Cohen admitted he lied to Congress about when the Moscow project died. He testified it ended before the Iowa caucuses. Cohen in fact continued to “discuss it with Individual 1 well into the campaign.” Those chats with Trump directly related to Mueller’s probe because they “occurred at a time of sustained efforts by the Russian government to interfere with the U.S. presidential election.” That’s link number one.

Link Number two may be equally if not more damaging. Mueller said the Moscow Project could have reaped millions for the Trump Organization and thus “was a lucrative business opportunity that sought, and likely required, the assistance of the Russian government.” The unnamed Russian close to Putin offered that assistance when he spoke with Cohen in November 2015. He suggested that a meeting between the now-President and Putin that would help move the project along. Cohen says he spoke with Trump before he reached out to the Russian government to set up the meeting. That implies the President approved it.

The meeting never happened because, as Mueller put it, Cohen “was working on the Moscow Project with a different individual who Cohen understood to have his own connections to the Russian government.” That describes Felix Sater. The House Intelligence Committee called Sater someone with “a unique and colorful background.” Sater told the panel about “his path from Wall Street banker to white-collar criminal to government informant.”

Why Mueller is Investigating Trump’s Business Ties

What Michael Flynn Told Mueller

The Mueller sentencing memo in the Michael Flynn case isn’t particularly enlightening. The same cannot be said for the Attachment to that memo or the one filed by Flynn’s attorney.

Mueller, in the attachment, hints that the “links or coordination” between Russia and the Trump campaign after the election. He says Flynn has helped on a probe of “interactions between individuals in the Presidential Transition Team and Russia,” among other topics. The portion of the attachment that describes “useful information” about those contacts was redacted, indicating that it is an ongoing and sensitive investigation.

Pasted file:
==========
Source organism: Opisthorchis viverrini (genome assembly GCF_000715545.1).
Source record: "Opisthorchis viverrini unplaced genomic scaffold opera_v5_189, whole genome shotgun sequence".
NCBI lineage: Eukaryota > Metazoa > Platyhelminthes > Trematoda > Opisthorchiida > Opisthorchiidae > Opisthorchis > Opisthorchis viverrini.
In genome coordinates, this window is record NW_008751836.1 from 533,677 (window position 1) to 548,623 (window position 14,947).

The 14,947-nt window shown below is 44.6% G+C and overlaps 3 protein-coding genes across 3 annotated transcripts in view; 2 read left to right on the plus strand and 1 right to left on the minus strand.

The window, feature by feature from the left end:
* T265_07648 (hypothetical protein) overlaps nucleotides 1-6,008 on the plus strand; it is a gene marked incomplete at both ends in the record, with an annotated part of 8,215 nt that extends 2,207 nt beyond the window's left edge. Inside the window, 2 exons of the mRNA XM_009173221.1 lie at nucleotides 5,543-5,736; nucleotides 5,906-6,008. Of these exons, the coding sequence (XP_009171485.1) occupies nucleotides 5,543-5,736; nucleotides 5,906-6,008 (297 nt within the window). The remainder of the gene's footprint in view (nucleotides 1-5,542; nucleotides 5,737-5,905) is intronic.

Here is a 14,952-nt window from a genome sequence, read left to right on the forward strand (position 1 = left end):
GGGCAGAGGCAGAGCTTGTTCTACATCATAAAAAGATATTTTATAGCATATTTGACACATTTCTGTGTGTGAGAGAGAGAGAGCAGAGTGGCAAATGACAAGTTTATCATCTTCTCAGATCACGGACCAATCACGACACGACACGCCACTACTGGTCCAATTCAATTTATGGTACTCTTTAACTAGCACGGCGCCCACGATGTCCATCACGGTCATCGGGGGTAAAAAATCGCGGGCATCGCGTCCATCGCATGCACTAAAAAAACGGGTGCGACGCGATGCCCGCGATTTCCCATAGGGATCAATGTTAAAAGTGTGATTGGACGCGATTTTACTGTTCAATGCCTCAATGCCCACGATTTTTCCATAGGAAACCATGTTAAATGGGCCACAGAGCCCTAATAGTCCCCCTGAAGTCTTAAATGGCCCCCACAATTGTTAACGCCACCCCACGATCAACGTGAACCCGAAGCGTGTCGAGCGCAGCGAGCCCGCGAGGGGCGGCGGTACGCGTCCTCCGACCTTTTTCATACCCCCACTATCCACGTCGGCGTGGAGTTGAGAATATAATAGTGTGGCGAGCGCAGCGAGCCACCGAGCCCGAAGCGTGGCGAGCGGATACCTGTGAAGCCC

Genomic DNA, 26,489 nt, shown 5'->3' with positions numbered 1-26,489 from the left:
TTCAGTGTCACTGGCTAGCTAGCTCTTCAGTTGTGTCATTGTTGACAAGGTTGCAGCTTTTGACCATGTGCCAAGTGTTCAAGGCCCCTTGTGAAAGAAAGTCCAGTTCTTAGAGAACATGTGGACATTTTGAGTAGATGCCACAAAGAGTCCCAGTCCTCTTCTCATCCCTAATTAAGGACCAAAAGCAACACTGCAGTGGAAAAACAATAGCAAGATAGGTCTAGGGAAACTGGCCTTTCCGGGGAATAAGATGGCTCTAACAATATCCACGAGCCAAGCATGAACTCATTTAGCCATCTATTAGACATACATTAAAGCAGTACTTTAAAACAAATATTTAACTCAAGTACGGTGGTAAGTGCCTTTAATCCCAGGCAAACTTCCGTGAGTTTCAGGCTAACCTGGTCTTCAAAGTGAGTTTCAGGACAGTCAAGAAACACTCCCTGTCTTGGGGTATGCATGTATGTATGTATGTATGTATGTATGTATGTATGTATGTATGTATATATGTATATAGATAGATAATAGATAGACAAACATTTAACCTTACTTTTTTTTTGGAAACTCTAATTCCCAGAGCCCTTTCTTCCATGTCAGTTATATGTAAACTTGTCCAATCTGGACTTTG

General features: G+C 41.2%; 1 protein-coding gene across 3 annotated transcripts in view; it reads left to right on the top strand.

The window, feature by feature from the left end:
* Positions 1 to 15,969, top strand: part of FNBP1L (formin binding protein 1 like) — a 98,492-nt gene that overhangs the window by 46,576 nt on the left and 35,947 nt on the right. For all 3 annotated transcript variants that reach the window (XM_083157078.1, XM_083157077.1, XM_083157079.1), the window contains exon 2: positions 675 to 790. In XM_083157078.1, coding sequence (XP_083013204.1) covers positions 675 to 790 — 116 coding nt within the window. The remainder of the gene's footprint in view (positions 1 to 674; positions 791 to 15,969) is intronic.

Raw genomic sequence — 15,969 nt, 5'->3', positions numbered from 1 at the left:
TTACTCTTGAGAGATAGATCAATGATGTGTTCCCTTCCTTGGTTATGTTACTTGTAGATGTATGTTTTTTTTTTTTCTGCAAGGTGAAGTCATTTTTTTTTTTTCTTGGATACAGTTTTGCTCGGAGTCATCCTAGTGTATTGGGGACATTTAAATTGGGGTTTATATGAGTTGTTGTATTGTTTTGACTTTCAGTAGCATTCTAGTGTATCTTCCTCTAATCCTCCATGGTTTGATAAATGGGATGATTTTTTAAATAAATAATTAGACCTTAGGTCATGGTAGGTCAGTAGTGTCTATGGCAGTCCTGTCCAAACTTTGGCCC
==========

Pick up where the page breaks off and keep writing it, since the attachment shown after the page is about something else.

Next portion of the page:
What to Make of Michael Flynn’s Sentencing Memo

Both Mueller and Flynn’s attorney say the former National Security Advisor has had 19 debriefings with Mueller’s office and the Department of Justice, which took up nearly 63 hours. His lawyers say Flynn “has produced thousands of documents” to DOJ and turned over his “electronic devices.”

Flynn, who served as senior advisor to the Trump campaign and then as a senior White House official gave Mueller a treasure trove of documents and presumably every email or text message he had. The noise you hear is every campaign or White House official who communicated with Flynn speed dialing criminal defense lawyers.

The noise you hear is every campaign or White House official who communicated with Flynn speed dialing criminal defense lawyers.

Only a stupid or reckless prosecutor would make false or misleading representations in court filings. Mueller is neither. He has a reputation for being very smart and thorough. He likely has evidence to substantiate every word in the sentencing memos. If even half the revelations are true, President Trump may be in very serious political or possibly legal trouble.

Can a President obstruct Justice? It might not matter.